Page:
Halloween is the day when the living and the dead can commune, the boundary between them reduced to a tissue-paper thinness. We regret to announce that a game has crossed over from the land of the living to that of the dead: Prey 2. The follow-up to Human Head Studios’ 2006 FPS was to be a departure from the original. Rather than a survival horror-esque FPS set aboard a flying saucer, Prey 2 was to be a roaming, running and gunning affair. You were to step into the boots of an Air Marshall unlucky enough to be aboard a passenger jet highjacked by aliens. Whisked away to a far corner of the galaxy, your memories erased, you begin a new life as gunslinging bounty hunter in a sprawling alien city reminiscent of Star Wars’┬áCoruscant or Blade Runner’s dystopian Los Angeles. The gameplay looked amazing, with a Mirror’s Edge style of vaulting, running and jumping paired with the gadgets and guns from a futuristic Tom Clancy game.

Alas, it was not to be. After six years in development, Bethesda announced they were pulling the plug. “It was a game we believed in, but we never felt that it got to where it needed to be–we never saw a path to success if we finished it,” Pete Hines of Bethesda told CNET. “It wasn’t up to our quality standard and we decided to cancel it. It’s no longer in development. That wasn’t an easy decision, but it’s one that won’t surprise many folks given that we hadn’t been talking about it,” said Hines.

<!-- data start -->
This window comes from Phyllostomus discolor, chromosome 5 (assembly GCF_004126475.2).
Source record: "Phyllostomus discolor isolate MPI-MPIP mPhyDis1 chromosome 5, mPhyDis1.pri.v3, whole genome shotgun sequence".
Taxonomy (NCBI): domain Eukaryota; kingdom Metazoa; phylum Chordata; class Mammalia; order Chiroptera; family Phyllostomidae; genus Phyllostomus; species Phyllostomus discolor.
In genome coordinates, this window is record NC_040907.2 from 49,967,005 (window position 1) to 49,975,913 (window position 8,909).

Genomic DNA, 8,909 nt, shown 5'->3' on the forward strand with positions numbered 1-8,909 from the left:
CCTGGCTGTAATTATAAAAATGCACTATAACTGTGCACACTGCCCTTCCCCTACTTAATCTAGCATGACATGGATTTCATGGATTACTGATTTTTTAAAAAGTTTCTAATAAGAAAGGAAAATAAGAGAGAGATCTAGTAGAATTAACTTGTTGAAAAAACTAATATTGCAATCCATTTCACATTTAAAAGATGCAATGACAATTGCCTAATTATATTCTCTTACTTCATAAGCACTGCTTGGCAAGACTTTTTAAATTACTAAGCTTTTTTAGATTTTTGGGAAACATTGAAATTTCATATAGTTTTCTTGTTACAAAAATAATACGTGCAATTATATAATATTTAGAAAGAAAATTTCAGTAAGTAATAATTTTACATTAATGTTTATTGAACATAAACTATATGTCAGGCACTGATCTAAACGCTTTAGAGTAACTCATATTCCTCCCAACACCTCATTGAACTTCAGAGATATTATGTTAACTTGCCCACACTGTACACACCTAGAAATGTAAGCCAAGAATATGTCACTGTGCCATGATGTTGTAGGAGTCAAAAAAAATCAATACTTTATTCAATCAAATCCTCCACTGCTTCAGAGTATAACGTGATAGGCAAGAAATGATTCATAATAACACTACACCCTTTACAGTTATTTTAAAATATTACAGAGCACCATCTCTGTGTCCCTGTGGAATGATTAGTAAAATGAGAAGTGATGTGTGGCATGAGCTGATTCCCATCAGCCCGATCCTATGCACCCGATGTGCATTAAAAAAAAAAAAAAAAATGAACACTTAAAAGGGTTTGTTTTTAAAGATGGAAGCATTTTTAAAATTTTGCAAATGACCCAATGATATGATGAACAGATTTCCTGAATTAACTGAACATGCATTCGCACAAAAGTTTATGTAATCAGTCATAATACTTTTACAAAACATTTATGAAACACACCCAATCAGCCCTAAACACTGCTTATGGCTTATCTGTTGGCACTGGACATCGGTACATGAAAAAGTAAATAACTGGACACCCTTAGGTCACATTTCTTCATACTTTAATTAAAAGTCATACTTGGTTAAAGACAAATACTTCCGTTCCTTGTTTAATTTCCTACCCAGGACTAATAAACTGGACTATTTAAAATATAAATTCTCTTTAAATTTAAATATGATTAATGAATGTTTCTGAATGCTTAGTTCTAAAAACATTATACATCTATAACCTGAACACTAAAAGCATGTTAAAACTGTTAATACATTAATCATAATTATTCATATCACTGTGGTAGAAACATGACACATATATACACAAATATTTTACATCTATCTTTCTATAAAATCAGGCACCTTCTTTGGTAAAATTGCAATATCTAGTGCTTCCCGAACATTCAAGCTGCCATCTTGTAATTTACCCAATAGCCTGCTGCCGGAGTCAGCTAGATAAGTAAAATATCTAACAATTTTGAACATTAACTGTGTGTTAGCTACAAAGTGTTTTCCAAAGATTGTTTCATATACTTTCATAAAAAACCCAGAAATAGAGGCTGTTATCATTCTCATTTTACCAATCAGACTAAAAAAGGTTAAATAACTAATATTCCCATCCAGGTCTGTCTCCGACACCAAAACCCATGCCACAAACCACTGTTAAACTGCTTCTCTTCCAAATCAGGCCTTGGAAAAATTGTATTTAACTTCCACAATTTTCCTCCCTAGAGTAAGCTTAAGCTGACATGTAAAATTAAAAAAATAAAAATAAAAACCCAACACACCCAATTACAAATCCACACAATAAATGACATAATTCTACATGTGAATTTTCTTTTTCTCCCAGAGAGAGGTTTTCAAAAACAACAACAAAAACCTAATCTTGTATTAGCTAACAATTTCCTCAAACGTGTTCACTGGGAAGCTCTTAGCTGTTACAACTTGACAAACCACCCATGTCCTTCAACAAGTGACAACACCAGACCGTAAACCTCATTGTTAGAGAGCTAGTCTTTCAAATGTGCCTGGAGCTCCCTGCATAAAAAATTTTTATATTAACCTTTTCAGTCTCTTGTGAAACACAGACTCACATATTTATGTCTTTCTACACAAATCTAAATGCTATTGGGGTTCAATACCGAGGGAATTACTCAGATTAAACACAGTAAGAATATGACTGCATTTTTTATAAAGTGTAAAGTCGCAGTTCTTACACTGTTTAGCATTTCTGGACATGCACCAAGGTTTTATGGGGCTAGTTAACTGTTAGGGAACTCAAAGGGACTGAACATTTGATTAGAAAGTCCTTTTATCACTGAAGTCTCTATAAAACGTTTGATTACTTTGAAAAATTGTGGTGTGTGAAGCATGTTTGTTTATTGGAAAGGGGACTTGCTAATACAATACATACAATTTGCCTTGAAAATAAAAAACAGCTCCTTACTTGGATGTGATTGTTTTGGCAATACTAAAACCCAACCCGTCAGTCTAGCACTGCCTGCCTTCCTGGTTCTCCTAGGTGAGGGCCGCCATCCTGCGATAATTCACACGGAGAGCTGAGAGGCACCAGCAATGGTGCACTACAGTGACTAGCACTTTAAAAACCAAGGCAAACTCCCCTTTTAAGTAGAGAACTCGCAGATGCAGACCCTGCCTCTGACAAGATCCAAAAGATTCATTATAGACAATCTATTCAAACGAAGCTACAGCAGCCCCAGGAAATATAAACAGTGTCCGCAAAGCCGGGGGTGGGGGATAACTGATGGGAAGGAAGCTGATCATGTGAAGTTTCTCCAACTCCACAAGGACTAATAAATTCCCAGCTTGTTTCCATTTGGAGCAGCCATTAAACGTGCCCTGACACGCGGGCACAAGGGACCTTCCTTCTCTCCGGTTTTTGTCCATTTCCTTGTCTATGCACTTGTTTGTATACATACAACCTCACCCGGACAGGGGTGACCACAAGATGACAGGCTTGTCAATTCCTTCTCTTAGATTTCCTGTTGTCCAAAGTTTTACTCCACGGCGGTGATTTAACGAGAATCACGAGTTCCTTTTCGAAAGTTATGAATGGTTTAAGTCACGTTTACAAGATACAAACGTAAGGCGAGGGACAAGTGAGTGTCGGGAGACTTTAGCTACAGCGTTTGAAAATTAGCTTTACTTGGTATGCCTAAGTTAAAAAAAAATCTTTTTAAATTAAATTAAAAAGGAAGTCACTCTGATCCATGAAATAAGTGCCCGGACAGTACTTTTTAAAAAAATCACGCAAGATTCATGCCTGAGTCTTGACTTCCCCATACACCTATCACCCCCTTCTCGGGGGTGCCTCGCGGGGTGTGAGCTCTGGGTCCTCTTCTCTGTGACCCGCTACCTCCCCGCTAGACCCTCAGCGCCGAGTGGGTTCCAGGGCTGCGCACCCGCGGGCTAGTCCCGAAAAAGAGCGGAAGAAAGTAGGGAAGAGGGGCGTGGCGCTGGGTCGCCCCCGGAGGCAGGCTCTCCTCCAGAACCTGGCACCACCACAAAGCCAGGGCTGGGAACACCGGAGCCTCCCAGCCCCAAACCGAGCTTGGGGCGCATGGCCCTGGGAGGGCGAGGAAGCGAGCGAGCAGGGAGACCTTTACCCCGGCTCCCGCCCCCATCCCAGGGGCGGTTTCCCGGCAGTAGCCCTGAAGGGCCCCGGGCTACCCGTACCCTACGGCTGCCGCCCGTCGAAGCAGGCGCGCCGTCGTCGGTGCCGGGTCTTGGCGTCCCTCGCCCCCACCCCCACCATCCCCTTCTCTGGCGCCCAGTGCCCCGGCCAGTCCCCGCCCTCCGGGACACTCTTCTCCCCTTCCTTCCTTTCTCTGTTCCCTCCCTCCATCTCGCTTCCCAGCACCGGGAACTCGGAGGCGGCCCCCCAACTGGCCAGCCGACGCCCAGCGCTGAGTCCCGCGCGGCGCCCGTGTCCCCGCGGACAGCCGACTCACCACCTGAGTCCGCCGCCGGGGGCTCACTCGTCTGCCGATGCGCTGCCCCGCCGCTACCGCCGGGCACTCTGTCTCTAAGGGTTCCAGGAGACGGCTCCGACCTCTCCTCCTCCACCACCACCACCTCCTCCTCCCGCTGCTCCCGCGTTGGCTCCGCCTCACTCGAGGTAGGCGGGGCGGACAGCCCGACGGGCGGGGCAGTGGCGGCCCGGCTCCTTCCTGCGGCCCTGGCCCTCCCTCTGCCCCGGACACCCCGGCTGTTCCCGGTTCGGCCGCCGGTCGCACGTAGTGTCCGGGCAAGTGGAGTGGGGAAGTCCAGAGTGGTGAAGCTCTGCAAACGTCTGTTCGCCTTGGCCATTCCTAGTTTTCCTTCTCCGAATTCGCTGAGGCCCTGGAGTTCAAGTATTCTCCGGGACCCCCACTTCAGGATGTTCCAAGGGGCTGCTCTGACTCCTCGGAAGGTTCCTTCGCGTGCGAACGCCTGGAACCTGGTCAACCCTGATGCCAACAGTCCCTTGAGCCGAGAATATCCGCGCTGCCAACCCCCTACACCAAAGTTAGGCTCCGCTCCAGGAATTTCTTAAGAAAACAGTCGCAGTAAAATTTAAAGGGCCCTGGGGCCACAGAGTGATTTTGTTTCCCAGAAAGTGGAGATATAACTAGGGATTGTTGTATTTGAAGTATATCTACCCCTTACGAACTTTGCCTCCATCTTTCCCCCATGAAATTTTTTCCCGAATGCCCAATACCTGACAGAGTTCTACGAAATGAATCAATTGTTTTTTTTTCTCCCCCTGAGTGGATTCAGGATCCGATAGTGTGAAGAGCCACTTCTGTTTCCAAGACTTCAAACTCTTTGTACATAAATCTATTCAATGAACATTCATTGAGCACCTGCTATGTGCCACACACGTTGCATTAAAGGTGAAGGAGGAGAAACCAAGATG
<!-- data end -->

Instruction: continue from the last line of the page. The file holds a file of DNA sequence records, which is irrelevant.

Details are scarce as to how the project fell into limbo. Leaked emails last year showed the project had been transferred to Arkane Austin (the studio behind Dishonored) and that they would use none of Human Head’s work. Silence followed until today’s announcement that the game has been scrapped. Hines hinted that there could be a future for the franchise, saying “we still believe we can do something with (it)–we just need to see what that something is”. For now, R.I.P. Prey. Let us all watch this awesome trailer in remembrance.


About The Author

Staff Writer

Alex is from New York, is a graduate of Columbia University's Graduate School of Journalism and once played a Call of Duty Deathmatch against himself.